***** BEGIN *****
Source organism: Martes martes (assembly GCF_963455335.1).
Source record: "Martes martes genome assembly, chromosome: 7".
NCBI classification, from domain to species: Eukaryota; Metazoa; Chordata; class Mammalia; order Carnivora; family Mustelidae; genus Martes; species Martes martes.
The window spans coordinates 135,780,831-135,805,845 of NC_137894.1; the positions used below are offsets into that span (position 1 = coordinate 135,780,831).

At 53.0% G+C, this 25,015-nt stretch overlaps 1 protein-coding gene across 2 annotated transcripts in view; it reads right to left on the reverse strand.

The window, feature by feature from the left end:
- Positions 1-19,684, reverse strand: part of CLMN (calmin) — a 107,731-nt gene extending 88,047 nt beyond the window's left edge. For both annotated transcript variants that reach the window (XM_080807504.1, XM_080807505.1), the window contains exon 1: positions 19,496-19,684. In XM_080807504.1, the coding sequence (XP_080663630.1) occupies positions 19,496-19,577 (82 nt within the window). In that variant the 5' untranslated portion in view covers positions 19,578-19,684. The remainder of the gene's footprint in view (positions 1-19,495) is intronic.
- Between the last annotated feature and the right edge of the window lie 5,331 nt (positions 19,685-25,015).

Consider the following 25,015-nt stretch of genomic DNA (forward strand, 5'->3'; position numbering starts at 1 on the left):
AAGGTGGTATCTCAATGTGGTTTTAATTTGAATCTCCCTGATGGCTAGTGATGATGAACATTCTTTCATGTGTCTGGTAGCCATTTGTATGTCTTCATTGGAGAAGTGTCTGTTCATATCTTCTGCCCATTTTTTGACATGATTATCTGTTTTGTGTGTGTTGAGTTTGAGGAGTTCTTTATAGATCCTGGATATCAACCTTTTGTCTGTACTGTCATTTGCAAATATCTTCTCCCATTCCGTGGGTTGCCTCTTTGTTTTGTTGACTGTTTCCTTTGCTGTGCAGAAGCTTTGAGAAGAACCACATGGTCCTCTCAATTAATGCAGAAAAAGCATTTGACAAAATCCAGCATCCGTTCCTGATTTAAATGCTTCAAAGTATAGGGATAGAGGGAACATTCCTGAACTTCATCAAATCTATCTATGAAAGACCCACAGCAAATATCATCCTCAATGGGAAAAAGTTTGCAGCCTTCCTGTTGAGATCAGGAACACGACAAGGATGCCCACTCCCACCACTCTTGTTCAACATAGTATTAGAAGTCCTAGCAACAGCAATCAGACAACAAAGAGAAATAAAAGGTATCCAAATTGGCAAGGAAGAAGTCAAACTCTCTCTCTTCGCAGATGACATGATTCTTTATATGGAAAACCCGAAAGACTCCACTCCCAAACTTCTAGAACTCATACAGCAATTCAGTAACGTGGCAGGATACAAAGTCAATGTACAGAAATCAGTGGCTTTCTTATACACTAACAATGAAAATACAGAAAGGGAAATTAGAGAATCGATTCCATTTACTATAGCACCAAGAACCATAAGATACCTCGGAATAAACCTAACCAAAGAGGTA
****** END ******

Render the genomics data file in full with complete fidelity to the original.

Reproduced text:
Source organism: Martes martes (assembly GCF_963455335.1).
Source record: "Martes martes genome assembly, chromosome: 7".
NCBI classification, from domain to species: Eukaryota; Metazoa; Chordata; class Mammalia; order Carnivora; family Mustelidae; genus Martes; species Martes martes.
The window spans coordinates 135,780,831-135,805,845 of NC_137894.1; the positions used below are offsets into that span (position 1 = coordinate 135,780,831).

At 53.0% G+C, this 25,015-nt stretch overlaps 1 protein-coding gene across 2 annotated transcripts in view; it reads right to left on the reverse strand.

The window, feature by feature from the left end:
- Positions 1-19,684, reverse strand: part of CLMN (calmin) — a 107,731-nt gene extending 88,047 nt beyond the window's left edge. For both annotated transcript variants that reach the window (XM_080807504.1, XM_080807505.1), the window contains exon 1: positions 19,496-19,684. In XM_080807504.1, the coding sequence (XP_080663630.1) occupies positions 19,496-19,577 (82 nt within the window). In that variant the 5' untranslated portion in view covers positions 19,578-19,684. The remainder of the gene's footprint in view (positions 1-19,495) is intronic.
- Between the last annotated feature and the right edge of the window lie 5,331 nt (positions 19,685-25,015).

Consider the following 25,015-nt stretch of genomic DNA (forward strand, 5'->3'; position numbering starts at 1 on the left):
AAGGTGGTATCTCAATGTGGTTTTAATTTGAATCTCCCTGATGGCTAGTGATGATGAACATTCTTTCATGTGTCTGGTAGCCATTTGTATGTCTTCATTGGAGAAGTGTCTGTTCATATCTTCTGCCCATTTTTTGACATGATTATCTGTTTTGTGTGTGTTGAGTTTGAGGAGTTCTTTATAGATCCTGGATATCAACCTTTTGTCTGTACTGTCATTTGCAAATATCTTCTCCCATTCCGTGGGTTGCCTCTTTGTTTTGTTGACTGTTTCCTTTGCTGTGCAGAAGCTTTGAGAAGAACCACATGGTCCTCTCAATTAATGCAGAAAAAGCATTTGACAAAATCCAGCATCCGTTCCTGATTTAAATGCTTCAAAGTATAGGGATAGAGGGAACATTCCTGAACTTCATCAAATCTATCTATGAAAGACCCACAGCAAATATCATCCTCAATGGGAAAAAGTTTGCAGCCTTCCTGTTGAGATCAGGAACACGACAAGGATGCCCACTCCCACCACTCTTGTTCAACATAGTATTAGAAGTCCTAGCAACAGCAATCAGACAACAAAGAGAAATAAAAGGTATCCAAATTGGCAAGGAAGAAGTCAAACTCTCTCTCTTCGCAGATGACATGATTCTTTATATGGAAAACCCGAAAGACTCCACTCCCAAACTTCTAGAACTCATACAGCAATTCAGTAACGTGGCAGGATACAAAGTCAATGTACAGAAATCAGTGGCTTTCTTATACACTAACAATGAAAATACAGAAAGGGAAATTAGAGAATCGATTCCATTTACTATAGCACCAAGAACCATAAGATACCTCGGAATAAACCTAACCAAAGAGGTA